At just seventeen-year-old, Twiggy set the standard for fashion in 1967. The British sensation burst onto the fashion world, appearing on the pages of nearly every major magazine, bringing the age of the mini-mod into full force.
Not only did she become the idol of every 13- to 15-year old, but within six months her look had permeated all the way up to haute couture and was emulated by women of all ages.
At the time, she was the youngest top model in history. She was straight as a stick, knock-kneed and had a face that could transform from magical pixie to woman of the world.
Her image became somewhat of a high controversy. To some, she made a mockery of femininity: the last word in a lifestyle that blurred the differences between boys and girls. Clearly most everyone else disagreed.
Twiggy, who was born Lesley Hornby on September 19, 1949, brought a look never before seen in the fashion world. With her super-slender 5′ 6″ frame and 31-22-32 proportions, she made assets out of the miseries of adolescence. Her haunting, huge eyes were enhanced by massive pasted eyelashes. Freckles dotted her porcelain face that was framed by sunny hair, clipped like a boy’s from the time.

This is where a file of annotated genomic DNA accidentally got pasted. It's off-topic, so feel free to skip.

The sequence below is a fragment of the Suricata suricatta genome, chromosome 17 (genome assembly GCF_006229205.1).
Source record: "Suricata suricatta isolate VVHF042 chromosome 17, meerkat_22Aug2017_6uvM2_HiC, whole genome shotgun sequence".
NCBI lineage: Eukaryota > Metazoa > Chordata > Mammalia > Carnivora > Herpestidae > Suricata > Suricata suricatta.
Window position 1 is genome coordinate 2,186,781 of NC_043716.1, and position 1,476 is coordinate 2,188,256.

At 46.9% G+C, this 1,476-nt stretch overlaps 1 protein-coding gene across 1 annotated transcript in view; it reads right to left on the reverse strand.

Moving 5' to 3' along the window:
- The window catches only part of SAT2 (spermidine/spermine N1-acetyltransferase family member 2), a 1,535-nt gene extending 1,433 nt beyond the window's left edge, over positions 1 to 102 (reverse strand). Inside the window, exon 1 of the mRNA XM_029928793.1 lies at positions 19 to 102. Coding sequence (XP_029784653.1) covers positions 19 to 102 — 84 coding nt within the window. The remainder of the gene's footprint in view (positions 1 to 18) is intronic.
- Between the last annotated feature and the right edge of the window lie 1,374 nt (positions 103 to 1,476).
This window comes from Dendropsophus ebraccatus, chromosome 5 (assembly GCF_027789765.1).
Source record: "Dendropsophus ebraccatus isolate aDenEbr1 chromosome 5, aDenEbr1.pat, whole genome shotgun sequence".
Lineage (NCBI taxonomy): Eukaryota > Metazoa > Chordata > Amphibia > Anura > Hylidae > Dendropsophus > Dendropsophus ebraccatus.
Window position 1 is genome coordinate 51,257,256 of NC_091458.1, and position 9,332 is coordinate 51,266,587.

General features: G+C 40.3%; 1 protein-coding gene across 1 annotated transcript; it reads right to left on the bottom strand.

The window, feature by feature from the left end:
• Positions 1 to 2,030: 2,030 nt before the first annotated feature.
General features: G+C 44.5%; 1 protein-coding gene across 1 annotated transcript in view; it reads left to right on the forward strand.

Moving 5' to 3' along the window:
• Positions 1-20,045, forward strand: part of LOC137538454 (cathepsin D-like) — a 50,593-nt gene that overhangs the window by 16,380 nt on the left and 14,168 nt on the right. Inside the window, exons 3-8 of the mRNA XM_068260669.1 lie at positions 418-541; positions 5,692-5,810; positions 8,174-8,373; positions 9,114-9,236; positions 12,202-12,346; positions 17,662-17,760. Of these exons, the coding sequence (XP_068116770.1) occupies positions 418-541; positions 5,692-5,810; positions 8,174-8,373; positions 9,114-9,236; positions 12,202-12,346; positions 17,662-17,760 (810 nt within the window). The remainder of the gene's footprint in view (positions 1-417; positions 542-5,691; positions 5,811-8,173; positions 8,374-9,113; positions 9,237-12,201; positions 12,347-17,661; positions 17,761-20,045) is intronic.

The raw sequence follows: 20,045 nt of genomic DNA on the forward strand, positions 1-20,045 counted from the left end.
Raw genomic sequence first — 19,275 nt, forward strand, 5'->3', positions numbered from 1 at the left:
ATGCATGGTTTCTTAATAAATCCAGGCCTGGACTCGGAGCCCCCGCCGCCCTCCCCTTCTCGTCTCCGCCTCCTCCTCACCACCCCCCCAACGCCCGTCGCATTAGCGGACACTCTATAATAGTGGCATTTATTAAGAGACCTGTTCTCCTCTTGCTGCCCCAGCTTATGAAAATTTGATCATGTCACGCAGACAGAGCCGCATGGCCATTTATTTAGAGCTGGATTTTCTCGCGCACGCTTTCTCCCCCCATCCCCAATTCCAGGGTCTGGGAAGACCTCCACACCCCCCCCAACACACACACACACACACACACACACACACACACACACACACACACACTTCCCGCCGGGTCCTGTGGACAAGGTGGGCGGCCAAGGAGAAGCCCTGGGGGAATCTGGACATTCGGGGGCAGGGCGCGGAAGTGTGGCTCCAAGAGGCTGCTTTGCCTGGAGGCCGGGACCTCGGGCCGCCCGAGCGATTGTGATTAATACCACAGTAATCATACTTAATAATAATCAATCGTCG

She entered the fashion scene at the perfect moment. For years fashion leaders had exalted the property of youth. More and more, women were dressing like girls and, subsequently, girls were dressing more maturely as well. Twiggy represented the child-woman born to model these new fashions. With Twiggy, the youth look reached its zenith.
Twiggy’s influence was felt in beauty salons across the nation. Not since the 1920s had women worn their hair so short. Three-tiered eyelashes named for Twiggy (by Yardley) became an overnight sensation. Suddenly her face was seen everywhere, from window displays to ads selling sunglasses.
Stores were even changing their mannequins to look more like Twiggy.
TV cameras captured her first trip to America. Photographers hailed her photogenic nature. She occasionally admitted that her success was a bit unexpected, but for the most part she kept quiet. Although she had dined with Princess Margaret once, she mostly avoided the big social rush. When not on tour, she returned to live with her parents.
The public somehow seemed aware of the short-lived splendor of what it means to be an international symbol of youth and beauty.